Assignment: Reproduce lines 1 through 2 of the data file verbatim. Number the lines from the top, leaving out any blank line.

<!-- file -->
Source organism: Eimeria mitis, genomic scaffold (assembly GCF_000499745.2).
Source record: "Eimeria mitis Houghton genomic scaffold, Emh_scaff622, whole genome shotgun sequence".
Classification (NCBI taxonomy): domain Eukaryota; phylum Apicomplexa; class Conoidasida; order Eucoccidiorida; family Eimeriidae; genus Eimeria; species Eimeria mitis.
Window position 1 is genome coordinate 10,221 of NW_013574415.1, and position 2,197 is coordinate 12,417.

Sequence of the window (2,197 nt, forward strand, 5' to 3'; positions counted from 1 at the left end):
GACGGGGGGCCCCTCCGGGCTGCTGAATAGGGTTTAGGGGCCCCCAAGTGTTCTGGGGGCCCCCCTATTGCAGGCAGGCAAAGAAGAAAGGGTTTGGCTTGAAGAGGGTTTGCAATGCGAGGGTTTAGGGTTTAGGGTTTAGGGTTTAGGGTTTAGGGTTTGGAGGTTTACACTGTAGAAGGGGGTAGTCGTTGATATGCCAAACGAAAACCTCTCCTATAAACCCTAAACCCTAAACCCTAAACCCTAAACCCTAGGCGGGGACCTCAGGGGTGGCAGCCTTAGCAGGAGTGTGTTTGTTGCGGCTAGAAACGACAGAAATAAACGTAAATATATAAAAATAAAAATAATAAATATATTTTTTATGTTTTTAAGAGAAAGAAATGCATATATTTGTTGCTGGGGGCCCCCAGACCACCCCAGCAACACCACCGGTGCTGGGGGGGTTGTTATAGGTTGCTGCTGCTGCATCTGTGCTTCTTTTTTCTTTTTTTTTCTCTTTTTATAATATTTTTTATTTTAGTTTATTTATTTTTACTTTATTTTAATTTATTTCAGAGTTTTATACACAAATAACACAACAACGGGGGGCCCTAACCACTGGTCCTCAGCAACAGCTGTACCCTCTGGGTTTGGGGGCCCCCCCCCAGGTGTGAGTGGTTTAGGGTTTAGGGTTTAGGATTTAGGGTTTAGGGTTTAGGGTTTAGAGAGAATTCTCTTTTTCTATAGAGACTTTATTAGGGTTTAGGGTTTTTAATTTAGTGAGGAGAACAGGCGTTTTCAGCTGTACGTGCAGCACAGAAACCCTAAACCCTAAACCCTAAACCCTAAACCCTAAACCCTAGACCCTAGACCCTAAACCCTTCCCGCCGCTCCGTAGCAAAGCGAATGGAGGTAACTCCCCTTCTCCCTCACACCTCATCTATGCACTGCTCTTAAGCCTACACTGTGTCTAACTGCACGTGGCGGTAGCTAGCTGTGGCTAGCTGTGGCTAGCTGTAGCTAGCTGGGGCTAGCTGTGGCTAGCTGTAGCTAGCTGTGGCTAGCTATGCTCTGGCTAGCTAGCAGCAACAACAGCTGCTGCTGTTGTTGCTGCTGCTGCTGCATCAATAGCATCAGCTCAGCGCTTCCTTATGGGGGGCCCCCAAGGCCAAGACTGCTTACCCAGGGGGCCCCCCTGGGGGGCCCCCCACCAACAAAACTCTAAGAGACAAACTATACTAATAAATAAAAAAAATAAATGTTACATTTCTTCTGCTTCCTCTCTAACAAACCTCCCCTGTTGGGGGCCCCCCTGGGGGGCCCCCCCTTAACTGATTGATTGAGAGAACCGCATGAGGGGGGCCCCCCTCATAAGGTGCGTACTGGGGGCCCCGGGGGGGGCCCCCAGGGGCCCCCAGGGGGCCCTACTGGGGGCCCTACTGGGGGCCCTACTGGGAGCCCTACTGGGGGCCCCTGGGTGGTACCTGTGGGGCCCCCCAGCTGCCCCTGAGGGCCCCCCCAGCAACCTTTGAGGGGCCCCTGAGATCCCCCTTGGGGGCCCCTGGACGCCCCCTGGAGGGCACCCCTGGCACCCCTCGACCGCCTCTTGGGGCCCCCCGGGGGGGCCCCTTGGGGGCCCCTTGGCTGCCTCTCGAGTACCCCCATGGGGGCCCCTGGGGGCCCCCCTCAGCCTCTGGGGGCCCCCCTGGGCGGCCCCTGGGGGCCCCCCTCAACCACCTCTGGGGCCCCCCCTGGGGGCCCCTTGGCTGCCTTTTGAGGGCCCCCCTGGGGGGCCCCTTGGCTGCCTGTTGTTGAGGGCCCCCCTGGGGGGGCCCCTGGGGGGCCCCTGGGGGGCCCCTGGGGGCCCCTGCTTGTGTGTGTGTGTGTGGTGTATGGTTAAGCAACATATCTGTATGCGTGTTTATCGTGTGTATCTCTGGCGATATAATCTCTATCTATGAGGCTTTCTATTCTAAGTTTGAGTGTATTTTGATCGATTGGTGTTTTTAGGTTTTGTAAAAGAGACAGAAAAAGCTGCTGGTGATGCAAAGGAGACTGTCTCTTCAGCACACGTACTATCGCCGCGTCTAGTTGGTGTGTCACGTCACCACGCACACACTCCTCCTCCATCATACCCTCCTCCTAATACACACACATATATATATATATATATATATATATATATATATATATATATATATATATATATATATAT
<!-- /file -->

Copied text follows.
Source organism: Eimeria mitis, genomic scaffold (assembly GCF_000499745.2).
Source record: "Eimeria mitis Houghton genomic scaffold, Emh_scaff622, whole genome shotgun sequence".